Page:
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The problem with hosting a talk show is that it requires a lot of talking, sometimes without the benefit of doing enough thinking ahead of time. Social media is supposed to be different, but Doug Gottlieb committed a boo-boo over the weekend by tweeting out criticism of ESPN reporter Maria Taylor before thinking it all the way through.

Gottlieb caught flak for what he wrote, but here’s the thing: The Fox Sports radio host actually was right for a while. He just didn’t know when to shut up.

Maria Taylor of ESPN messed up her all-star voting

Maria Taylor is an experienced reporter for ESPN, beginning work there in 2013 primarily as a sideline reporter. She added a major new duty last fall, taking over hosting the network’s pregame show for Friday and Sunday NBA telecasts.

With her new assignment came a perk. Taylor was added to the NBA’s lists of 101 media members who cast votes for the league’s postseason awards such as MVP, Rookie of the Year, and the All-Star Team. All went well with her MVP ballot as Taylor joined the overwhelming majority of voters picking Giannis Antetokounmpo ahead of LeBron James. She filled out the remainder of her ballot with James Harden, Kawhi Leonard, and Luka Doncic – all easily defensible picks.

Where it went wrong was when it came time to pick the All-Star Team. Of the 101 media members, Taylor was the only voter to not make Anthony Davis of the Los Angeles Lakers one of her 15 selections. That became public knowledge when the league released the balloting breakdown, as has been its policy recently to assure the integrity of the process.

Doug Gottlieb calls out ESPN’s Maria Taylor

Upon seeing what she had done and fielding some inquiries regarding whey she left Anthony Davis off her ballot, ESPN reporter and studio host Maria Taylor went onto Twitter and owned up to her error. She acknowledged she made a mistake and cited “a long week,” an obvious reference to a tweeted attack on her by a Chicago radio host while she worked the Monday Night Football opener.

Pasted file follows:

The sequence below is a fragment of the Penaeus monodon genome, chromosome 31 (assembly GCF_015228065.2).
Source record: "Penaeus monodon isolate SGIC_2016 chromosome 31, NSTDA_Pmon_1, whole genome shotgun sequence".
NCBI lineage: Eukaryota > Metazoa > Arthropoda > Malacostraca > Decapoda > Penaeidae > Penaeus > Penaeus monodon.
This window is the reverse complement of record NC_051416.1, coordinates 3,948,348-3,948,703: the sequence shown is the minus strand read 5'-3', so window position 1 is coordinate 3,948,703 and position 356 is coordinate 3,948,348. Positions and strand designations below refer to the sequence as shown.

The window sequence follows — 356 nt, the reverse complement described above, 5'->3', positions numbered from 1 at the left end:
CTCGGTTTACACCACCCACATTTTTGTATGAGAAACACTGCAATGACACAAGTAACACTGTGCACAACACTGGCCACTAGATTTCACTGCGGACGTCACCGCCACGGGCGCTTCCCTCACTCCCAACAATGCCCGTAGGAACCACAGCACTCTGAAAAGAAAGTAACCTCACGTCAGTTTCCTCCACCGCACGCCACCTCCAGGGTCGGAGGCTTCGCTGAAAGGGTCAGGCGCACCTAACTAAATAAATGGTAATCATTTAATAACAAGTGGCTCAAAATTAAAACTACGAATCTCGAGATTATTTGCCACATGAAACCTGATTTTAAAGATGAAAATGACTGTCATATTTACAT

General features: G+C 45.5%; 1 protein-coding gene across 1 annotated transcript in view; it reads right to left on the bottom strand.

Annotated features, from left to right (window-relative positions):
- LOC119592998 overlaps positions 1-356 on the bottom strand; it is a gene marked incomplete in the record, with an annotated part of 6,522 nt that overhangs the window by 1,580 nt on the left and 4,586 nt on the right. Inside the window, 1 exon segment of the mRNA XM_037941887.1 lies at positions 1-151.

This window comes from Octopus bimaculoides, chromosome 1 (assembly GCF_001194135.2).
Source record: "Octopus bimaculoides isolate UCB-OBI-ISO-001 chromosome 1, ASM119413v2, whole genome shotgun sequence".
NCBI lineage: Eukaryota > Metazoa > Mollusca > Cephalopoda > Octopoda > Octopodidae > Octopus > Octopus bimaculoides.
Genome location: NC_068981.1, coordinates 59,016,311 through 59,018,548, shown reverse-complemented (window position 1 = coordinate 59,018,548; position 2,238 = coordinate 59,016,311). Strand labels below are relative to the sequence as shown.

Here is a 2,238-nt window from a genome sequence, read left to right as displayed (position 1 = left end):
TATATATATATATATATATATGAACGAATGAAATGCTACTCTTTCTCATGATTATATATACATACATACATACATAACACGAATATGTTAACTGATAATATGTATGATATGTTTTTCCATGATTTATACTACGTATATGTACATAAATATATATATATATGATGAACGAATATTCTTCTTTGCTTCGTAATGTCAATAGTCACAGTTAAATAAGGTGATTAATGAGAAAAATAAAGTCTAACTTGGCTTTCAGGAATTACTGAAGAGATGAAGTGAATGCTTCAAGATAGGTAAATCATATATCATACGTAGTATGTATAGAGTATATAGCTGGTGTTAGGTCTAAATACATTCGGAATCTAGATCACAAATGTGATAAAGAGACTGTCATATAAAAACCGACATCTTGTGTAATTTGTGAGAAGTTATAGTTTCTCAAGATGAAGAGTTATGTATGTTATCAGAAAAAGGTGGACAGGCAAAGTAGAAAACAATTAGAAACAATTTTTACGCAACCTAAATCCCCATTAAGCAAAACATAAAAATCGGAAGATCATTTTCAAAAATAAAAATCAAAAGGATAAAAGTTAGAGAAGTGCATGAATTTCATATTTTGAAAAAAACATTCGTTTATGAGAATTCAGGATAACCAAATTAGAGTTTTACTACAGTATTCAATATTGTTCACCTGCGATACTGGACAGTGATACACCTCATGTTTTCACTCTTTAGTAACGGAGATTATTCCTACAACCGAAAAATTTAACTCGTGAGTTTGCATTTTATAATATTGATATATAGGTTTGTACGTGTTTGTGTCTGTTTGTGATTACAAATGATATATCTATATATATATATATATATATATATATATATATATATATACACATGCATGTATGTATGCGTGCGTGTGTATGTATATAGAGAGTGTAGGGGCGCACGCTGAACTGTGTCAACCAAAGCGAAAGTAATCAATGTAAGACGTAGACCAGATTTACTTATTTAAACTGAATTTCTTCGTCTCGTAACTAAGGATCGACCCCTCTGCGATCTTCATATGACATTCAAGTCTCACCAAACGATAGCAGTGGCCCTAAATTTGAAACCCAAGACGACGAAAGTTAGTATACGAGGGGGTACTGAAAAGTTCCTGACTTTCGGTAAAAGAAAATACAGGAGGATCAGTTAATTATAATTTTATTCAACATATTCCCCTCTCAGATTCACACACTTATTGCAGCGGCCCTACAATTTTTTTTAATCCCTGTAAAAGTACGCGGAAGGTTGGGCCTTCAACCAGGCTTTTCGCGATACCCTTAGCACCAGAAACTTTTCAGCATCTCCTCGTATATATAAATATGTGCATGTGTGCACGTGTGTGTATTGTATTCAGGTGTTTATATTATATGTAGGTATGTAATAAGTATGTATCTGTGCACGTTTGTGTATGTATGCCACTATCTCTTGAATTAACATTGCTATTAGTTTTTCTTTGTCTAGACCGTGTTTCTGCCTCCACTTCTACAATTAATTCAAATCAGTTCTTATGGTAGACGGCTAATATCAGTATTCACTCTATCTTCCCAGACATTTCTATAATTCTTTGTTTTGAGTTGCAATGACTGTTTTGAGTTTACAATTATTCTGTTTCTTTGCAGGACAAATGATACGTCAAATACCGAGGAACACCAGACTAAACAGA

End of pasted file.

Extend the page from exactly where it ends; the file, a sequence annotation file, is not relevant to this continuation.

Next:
In the grand scheme of things, Taylor’s error didn’t matter because Davis easily made the first team when the results were tallied. However, there could be implications for that sort of mistake.

First, some NBA players have contract incentives tied to postseason awards. In addition, it’s possible for certain NBA players to add 5% to their salary when signing a “designated veteran extension” contract if they’ve won certain postseason awards.

Those bonuses are rare, but they are possible to attain. A careless voter or one with a grudge could potentially cost an NBA player millions of dollars on a max contract by leaving them off a ballot.

That’s where Fox Sports radio host Doug Gottlieb chimed in.

“Why does Maria Taylor have a vote?” he wrote on Twitter. “Real question. She is a studio host/sideline reporter in her first year covering the NBA. She works a ton, not just on the league. No reason for her to have a vote.”

Doug Gottlieb is at least somewhat correct

If Doug Gottlieb had stopped after his original tweet, he might have weathered the criticism that came his way. Taylor had fired back that she has played the game (she went to the University of Georgia on an athletic scholarship) and covers the league.

“And I DESERVE everything I’ve worked hard for,” she added on Twitter.

Gottlieb doubled down with another tweet that attracted even more negative feedback. This time, he said studio hosts don’t give opinions and shouldn’t have votes, which is a lame take by almost anyone’s estimation.

Here’s the thing, though: If Gottlieb has stuck with the first sentence of the first tweet – “Why does Maria Taylor have a vote?” – his question would be defensible, and where’s why:

Back in 2017, the NBA cut back on the number of voters for postseason awards by eliminating announcers who worked for NBA teams. That acknowledged an obvious conflict of interest. However, ESPN has a conflict of its own — a multi-million-dollar broadcast contract with the league.

A look at the roster of awards voters shows 24 of the 101 media members are affiliated with ESPN. Turner Sports, the NBA’s other major broadcast partner, has just 11 employees who vote.

ESPN’s roster includes talk-show hosts Stephen A. Smith and Michael Wilbon, national broadcasters like Mike Breen, and a variety of reporters who work on a local or regional basis. Still, they all draw a paycheck from the same company in a major partnership with the league.

With so many ESPN employees on the list of voters, did the NBA really need to add one more? That’s where Gottlieb should have focused.


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